Surveillance and isolation for the prevention of methicillin-resistant Staphylococcus aureus (MRSA) has become a controversial topic, one that causes heated debate and appears to be surrounded by both politics and industrial conflicts-of-interest. There have been calls from numerous authors for a movement away from rigid mandates and toward an evidence-based medicine approach. However, much of the evidence can be viewed with an entirely different interpretation. Two major studies with negative findings have had an adverse impact on recommendations regarding active detection and isolation (ADI) for MRSA. However the negative findings in these studies can be explained by shortcomings in study implementation rather than the ineffectiveness of ADI. The use of daily chlorhexidine bathing has also been proposed as an alternative to ADI in ICU settings. There are shortcomings regarding the evidence in the literature concerning the effectiveness of daily chlorhexidine bathing. One of the major concerns with universal daily chlorhexidine bathing is the development of bacterial resistance. The use of surveillance and isolation to address epidemics and common dangerous pathogens should solely depend upon surveillance and isolation's ability to prevent further spread to and infection of other patients through indirect contact. At present, there is a preponderance of evidence in the literature to support continuing use of surveillance and isolation to prevent the spread of MRSA.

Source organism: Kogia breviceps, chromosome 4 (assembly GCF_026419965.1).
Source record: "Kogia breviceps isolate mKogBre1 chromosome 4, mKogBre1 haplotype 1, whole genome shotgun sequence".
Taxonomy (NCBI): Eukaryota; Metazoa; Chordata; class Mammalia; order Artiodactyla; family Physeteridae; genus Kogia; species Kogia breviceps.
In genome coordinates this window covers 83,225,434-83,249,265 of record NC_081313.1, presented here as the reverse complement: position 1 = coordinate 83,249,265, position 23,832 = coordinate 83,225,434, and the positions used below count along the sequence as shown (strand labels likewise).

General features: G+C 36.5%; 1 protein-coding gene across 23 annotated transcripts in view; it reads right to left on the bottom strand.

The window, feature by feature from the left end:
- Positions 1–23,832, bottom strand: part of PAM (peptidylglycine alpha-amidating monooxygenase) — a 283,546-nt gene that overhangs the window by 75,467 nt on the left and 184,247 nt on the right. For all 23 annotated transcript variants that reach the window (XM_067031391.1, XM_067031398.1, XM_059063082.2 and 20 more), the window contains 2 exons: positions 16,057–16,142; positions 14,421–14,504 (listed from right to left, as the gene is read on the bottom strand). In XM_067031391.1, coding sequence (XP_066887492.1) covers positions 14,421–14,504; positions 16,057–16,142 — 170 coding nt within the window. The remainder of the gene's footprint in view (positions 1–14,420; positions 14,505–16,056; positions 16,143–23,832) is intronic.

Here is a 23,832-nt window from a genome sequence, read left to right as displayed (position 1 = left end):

Kavanagh, K. T., Calderon, L. E., & Saman, D. M. (2015). Viewpoint: A response to “Screening and isolation to control methicillin-resistant Staphylococcus aureus: Sense, nonsense, and evidence”. Antimicrob Resist Infect Control Antimicrobial Resistance and Infection Control, 4(1), 4. doi:10.1186/s13756-015-0044-9